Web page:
'Why did they lose their lives in such a way? It's inhuman'
Ex-policeman Howard Thornton, then aged 31, was the first of two officers to arrive at the horrifying scene that night. He was duty inspector in Omagh and had just started his shift when he heard there had been an explosion. Thirty years on, Mr Thornton can still vividly recall the devastation caused by the deadly attack.
He said: "It was like driving into hell. Myself and a young constable went there. There was confusion in the early stages, and there was the potential for a secondary device.
"It was pitch black. There was no street lighting. It was the middle of the countryside. When I got out of the car what I noticed first of all was a lot of bandsmen helping out with the injured on the road.
"It really was like looking at hell because there were people dying, there were dead, there were injured - it was harrowing. I soon realised that it was a military bus and these were soldiers being tended to.
"I felt total despair. When you're in charge everyone looks to you to for guidance and that's what kicked in. I was making sure the hospitals were aware, that we opened up a temporary mortuary. I also had to try and seal the area off to prevent others from driving into this scene.
"I requested an Army helicopter but it was already engaged. We were trying to get the injured away for medical attention and to look after those deceased at the scene and we had to continue to search into daylight in case we'd missed anybody or in case there were potentially body parts in neighbouring fields.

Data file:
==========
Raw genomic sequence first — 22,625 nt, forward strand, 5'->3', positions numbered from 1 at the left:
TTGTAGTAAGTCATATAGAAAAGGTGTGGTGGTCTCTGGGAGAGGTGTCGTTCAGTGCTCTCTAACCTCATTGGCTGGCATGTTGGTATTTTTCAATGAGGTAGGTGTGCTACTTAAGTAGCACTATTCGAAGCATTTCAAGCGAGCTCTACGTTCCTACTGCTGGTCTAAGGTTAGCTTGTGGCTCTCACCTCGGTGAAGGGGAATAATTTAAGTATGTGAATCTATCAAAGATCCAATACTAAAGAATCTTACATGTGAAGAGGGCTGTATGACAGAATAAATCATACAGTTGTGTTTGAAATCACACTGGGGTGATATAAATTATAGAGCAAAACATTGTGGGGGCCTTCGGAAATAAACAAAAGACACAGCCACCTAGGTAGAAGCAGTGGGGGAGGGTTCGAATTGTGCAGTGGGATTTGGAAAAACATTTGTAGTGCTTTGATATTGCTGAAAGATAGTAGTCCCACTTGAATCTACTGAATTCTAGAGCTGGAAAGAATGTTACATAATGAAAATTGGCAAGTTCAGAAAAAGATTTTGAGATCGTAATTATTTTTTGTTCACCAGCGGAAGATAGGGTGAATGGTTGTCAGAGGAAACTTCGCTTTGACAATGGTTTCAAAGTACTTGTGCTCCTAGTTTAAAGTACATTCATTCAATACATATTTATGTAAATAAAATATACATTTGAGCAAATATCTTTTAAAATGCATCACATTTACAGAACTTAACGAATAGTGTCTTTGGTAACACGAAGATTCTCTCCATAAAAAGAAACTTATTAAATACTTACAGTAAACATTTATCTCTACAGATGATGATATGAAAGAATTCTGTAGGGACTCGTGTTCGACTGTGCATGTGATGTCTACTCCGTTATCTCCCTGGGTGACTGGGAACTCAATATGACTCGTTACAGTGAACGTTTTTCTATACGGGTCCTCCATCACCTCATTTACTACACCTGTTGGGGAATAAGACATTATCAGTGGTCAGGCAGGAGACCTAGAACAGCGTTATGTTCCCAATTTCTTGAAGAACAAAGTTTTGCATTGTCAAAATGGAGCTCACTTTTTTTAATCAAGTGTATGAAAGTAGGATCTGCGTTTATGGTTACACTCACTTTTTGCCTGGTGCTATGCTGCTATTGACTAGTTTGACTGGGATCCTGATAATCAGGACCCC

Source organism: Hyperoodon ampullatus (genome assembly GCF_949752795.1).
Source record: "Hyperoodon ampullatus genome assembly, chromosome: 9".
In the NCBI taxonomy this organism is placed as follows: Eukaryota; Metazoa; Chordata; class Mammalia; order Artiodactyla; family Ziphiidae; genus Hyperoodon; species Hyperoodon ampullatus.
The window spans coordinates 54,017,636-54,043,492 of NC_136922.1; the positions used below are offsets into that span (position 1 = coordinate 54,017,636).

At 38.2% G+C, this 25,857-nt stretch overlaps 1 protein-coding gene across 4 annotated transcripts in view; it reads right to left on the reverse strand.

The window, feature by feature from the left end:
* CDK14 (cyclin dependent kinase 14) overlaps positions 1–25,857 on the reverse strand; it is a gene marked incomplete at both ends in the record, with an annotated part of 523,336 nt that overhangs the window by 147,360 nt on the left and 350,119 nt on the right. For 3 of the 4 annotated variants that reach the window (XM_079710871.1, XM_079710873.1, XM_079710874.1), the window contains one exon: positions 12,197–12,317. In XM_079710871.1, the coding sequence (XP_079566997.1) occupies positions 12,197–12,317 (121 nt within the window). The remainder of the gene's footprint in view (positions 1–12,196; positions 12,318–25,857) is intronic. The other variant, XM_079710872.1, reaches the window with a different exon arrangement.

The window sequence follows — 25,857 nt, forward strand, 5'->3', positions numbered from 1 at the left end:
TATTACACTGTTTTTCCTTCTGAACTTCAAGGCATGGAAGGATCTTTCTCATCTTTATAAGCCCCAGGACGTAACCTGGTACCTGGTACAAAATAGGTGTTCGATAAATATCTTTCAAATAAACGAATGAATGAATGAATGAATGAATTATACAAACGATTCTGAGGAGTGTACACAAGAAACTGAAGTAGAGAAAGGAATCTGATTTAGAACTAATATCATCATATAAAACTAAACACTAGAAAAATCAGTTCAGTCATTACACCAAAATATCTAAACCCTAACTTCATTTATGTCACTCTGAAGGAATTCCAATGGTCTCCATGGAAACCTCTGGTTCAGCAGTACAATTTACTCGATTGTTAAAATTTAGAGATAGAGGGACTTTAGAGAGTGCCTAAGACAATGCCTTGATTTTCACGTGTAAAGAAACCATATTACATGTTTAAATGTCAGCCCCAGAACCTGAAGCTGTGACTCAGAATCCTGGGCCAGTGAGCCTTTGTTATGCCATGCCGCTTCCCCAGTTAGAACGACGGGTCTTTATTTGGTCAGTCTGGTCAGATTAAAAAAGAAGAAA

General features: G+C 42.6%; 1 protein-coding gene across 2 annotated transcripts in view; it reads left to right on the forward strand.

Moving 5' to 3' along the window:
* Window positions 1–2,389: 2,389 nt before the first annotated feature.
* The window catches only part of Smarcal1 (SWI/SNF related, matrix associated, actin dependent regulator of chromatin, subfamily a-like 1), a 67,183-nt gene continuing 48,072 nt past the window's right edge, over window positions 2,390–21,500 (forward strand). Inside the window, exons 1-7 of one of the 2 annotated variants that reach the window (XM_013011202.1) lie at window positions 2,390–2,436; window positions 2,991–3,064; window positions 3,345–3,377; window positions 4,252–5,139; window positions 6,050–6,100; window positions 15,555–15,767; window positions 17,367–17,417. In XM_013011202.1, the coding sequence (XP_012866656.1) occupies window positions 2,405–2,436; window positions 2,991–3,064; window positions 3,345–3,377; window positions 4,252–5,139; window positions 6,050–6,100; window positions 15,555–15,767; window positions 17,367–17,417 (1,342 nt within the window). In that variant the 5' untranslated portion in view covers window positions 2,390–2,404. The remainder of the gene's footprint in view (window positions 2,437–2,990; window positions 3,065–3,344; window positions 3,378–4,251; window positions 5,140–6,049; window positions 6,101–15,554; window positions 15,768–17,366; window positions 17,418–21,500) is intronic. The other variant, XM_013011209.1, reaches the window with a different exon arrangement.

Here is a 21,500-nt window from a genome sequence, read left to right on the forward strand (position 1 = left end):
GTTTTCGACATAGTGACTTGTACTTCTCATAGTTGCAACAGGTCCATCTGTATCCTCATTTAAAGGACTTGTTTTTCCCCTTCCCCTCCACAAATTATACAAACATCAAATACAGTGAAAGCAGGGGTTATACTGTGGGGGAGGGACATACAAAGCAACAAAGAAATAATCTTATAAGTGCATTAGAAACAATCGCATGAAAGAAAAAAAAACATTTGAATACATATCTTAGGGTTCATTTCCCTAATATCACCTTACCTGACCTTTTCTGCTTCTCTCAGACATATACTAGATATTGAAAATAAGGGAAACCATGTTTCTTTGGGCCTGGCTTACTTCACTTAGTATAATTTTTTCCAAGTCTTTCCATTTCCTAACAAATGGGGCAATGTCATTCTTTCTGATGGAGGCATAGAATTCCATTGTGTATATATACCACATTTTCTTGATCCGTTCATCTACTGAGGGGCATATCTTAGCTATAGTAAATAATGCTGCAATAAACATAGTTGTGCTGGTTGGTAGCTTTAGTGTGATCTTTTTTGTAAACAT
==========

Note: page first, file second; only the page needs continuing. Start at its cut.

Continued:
"It was a very difficult scene to preserve but we had to do that for forensics.
"I will never forget the inhumanity of what I saw; it's just appalling when you see young bodies strewn across the roadway. These were all very young soldiers who'd been returning from their holidays.
"We were heartbroken for the families of all those victims. It's so difficult. Why did they lose their lives in such a way? It's inhuman.
"Throughout my career I had served in high terrorist areas and there were incidents but this one I remember so clearly because it was the middle of the night, it was darkness and I was trying to work by torchlight.
"That is why it really sticks out in my memory. We had no natural light to deal with the mass murder on the Ballygawley Road.
"The fact that you're not able to see the entire scene of the atrocity. The fact that you're working with artificial light -whether from vehicles shining down the road or using torchlight - that's what's so vivid about searching for people, bodies and the reality of what had taken place. That's what really sticks out in my mind. Striving to find out the extent of the massacre, and where people were.
"Those who carried out this attack and slipped into the darkness of the night intended to kill and injure more than they achieved because it was a bus full of soldiers. And whilst nobody has been brought to justice they will at some stage have to answer to their maker.
"I bear mental scars from what I experienced that night. But everybody worked together and pulled together to try and save lives. On that one night I saw the worst of humanity and the best."